At a traditional conference or industry event, the speakers and presentations are decided well in advance of the event. Last-minute changes will happen, but on the whole everything happens in a standardised format, and with pre-planned sessions. Very often, not all submissions will make it into the conference.
At an unconference, an overall theme or general topic will be shared beforehand, but the schedule itself is decided at the start of the event. For example, CheckCon’s brief is a reflection on the experiences, successes, challenges and lessons learnt since the Arab uprising of 2011. Unconference speakers, presentations, and styles of sessions will be determined by the participants themselves. Since everyone at an unconference has contributed directly to its design, the event will reflect the interests and concerns of all participants.
How does an unconference run?
The structure of an unconference will look roughly like a conference, with group sessions and breakout sessions. However, everything is guided by the unconference participants, who will typically attend the event with an idea of what session (or sessions!) they are prepared to lead or take part in. Breakout sessions are flexible, and might be demonstrations, panel discussions, speaker-led presentations, workshops, or other training opportunities.
In the run-up to an unconference, there is typically a space to propose ideas for sessions. (CheckCon’s wiki is here.) This is a chance for all participants to raise issues for discussion or offer to share areas of interest or expertise. Participants can also propose sessions on the day. An unconference has a high degree of flexibility, and the ability to respond to current news or developments in the field. Sessions can vary in length, depending on how things are going. For example, three smaller discussion clusters could position themselves in three corners of a main room, while a presentation that attracts a larger group would hold its session in a more intimate space.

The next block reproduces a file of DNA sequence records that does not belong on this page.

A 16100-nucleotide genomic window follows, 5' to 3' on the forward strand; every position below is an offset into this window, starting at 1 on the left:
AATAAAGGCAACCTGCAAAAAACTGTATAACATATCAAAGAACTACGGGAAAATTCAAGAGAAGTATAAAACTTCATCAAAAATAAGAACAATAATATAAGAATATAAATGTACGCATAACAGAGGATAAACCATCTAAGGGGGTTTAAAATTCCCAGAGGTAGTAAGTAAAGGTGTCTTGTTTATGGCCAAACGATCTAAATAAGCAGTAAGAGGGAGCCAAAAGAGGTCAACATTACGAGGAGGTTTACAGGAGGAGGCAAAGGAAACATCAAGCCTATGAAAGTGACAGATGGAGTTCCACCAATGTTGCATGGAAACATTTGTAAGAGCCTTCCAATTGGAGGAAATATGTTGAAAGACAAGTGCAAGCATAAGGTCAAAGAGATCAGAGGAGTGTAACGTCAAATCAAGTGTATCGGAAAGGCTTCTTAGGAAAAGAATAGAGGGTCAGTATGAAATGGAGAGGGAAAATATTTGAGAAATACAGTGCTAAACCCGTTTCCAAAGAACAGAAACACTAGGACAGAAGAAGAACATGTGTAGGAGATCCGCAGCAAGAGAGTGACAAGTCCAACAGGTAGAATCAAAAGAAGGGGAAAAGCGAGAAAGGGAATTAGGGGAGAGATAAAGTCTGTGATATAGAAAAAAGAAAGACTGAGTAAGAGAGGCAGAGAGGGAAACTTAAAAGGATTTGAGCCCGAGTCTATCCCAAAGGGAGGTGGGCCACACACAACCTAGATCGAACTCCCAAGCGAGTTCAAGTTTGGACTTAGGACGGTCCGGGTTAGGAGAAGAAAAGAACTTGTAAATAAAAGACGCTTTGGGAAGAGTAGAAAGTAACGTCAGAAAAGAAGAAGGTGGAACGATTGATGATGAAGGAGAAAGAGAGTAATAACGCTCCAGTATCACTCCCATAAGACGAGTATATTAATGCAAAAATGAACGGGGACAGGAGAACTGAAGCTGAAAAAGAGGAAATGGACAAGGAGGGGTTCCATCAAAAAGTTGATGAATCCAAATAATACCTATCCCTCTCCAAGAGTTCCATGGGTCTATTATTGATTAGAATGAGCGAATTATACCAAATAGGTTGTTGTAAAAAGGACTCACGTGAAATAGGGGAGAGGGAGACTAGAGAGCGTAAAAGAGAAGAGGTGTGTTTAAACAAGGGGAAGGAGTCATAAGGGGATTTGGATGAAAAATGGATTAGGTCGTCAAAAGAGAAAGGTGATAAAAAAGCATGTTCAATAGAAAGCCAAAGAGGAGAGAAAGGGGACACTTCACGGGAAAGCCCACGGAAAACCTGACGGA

How do you prepare for an unconference?
Come prepared with at least one session idea to propose – either to lead yourself, or something that can be lead by another participant.
A successful unconference depends entirely on the group’s participation! Be willing to chip in on discussions, speak up during planning, and be a part of the day.
The rules of an unconference
There are four unconference rules:
- The people who come are the best people who could have come
- Whatever happens is the only thing that could have happened
- It starts when it starts, it’s over when it’s over
- The Law of Two Feet: if you find yourself in a situation where you’re neither learning nor contributing to a talk or discussion, use your two feet to go somewhere where you can actually contribute or learn